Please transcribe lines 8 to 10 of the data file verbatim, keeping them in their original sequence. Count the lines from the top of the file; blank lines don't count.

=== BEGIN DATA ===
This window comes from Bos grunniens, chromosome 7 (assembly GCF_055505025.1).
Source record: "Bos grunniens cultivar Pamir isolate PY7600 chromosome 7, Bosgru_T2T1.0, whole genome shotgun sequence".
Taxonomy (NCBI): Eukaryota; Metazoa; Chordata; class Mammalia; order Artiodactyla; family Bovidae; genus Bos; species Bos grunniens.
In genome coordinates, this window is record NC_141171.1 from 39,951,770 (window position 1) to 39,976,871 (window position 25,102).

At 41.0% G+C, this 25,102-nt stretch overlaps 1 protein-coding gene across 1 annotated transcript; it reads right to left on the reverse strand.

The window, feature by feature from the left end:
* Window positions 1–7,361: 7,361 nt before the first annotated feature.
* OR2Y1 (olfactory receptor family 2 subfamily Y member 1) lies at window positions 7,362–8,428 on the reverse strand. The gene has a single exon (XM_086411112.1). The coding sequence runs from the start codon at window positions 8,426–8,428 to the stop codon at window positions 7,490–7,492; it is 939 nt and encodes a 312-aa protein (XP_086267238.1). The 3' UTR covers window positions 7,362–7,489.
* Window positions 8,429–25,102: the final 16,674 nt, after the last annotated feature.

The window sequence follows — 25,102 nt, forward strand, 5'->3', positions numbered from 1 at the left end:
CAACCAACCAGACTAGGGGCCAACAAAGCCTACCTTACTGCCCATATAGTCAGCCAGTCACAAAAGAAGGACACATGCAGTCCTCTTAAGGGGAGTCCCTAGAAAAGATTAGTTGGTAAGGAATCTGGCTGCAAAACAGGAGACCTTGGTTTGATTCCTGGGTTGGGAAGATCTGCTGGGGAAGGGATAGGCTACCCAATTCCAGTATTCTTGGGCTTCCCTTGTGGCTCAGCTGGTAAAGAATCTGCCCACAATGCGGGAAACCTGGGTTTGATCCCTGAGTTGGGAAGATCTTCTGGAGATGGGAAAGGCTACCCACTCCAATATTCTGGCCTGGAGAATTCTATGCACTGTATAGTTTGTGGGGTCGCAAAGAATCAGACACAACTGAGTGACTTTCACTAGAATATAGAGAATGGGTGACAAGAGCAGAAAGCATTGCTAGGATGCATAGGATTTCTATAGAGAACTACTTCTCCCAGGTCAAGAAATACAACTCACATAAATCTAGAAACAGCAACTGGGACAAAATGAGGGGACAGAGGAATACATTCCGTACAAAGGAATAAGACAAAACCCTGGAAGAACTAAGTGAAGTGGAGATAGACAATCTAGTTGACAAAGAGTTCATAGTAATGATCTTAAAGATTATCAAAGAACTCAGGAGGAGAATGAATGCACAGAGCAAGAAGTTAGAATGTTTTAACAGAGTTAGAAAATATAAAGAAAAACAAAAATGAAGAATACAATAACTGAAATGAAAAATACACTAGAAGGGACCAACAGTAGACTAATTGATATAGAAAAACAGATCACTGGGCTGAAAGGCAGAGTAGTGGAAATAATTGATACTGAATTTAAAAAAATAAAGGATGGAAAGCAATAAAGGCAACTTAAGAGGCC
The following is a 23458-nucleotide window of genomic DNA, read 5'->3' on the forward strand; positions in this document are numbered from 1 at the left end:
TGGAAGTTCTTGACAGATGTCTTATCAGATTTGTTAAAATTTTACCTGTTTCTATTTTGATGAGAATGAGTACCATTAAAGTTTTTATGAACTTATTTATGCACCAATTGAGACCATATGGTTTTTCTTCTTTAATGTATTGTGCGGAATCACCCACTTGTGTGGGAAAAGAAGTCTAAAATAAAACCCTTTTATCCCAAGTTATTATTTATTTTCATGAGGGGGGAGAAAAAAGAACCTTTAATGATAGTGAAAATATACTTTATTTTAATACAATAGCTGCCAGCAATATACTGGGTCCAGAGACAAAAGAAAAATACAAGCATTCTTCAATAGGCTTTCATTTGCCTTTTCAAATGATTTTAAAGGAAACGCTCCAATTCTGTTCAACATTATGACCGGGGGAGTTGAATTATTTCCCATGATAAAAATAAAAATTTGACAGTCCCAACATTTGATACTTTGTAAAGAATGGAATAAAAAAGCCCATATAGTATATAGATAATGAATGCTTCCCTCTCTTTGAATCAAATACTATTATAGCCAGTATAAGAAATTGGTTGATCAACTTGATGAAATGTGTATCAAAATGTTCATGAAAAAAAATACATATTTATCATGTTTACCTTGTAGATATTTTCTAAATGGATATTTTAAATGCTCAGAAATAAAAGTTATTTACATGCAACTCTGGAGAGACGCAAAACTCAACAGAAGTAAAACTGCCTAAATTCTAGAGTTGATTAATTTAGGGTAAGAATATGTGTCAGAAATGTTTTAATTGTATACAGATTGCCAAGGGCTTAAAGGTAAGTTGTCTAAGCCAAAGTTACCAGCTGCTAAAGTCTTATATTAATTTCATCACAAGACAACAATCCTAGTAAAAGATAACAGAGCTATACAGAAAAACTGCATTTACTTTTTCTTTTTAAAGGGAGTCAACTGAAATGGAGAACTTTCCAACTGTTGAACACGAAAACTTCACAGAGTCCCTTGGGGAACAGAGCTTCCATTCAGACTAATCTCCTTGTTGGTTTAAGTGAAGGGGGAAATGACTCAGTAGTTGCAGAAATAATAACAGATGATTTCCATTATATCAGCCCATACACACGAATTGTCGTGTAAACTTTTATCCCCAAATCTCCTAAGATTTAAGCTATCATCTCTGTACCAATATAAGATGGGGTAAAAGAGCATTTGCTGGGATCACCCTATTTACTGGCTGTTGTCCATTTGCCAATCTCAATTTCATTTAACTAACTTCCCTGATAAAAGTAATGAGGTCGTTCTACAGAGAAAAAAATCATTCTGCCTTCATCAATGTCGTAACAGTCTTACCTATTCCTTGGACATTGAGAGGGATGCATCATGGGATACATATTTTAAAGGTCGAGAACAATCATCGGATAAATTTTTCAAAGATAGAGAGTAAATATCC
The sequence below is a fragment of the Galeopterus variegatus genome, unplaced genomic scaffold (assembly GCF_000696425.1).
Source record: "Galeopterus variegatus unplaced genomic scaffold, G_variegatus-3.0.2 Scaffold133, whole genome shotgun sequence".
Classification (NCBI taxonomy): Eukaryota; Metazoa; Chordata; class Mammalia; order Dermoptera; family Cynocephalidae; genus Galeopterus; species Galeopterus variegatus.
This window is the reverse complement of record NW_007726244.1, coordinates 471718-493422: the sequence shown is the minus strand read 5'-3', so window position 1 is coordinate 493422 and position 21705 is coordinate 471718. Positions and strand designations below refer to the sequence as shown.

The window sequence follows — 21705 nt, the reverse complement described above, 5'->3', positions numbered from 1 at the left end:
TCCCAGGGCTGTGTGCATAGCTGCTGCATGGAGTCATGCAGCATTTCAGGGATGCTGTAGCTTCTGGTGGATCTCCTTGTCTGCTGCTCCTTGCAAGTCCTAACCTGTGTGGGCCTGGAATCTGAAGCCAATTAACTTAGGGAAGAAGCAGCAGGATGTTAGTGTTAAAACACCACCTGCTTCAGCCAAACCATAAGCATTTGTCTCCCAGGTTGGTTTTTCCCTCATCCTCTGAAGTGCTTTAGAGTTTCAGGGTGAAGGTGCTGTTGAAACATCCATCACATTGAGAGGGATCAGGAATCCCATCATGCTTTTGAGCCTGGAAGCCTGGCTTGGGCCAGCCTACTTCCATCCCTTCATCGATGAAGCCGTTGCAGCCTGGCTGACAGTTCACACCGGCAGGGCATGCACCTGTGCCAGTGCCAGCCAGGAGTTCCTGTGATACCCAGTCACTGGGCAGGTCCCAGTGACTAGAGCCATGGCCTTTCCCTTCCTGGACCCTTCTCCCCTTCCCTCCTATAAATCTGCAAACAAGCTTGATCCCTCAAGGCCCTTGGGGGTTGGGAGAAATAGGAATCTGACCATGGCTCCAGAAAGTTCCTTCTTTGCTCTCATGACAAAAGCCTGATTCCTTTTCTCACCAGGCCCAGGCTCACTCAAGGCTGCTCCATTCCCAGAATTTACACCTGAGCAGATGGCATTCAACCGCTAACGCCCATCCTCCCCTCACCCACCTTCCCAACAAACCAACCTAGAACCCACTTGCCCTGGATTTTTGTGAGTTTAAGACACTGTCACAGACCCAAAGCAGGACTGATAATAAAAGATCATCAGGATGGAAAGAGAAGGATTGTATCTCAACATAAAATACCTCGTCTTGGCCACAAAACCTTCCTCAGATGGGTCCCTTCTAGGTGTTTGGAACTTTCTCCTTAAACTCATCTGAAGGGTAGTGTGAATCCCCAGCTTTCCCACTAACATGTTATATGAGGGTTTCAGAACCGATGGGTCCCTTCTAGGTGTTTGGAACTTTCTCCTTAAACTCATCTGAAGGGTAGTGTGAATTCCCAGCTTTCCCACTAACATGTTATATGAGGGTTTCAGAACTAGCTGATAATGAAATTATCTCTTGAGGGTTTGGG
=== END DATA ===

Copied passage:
* OR2Y1 (olfactory receptor family 2 subfamily Y member 1) lies at window positions 7,362–8,428 on the reverse strand. The gene has a single exon (XM_086411112.1). The coding sequence runs from the start codon at window positions 8,426–8,428 to the stop codon at window positions 7,490–7,492; it is 939 nt and encodes a 312-aa protein (XP_086267238.1). The 3' UTR covers window positions 7,362–7,489.
* Window positions 8,429–25,102: the final 16,674 nt, after the last annotated feature.

The window sequence follows — 25,102 nt, forward strand, 5'->3', positions numbered from 1 at the left end: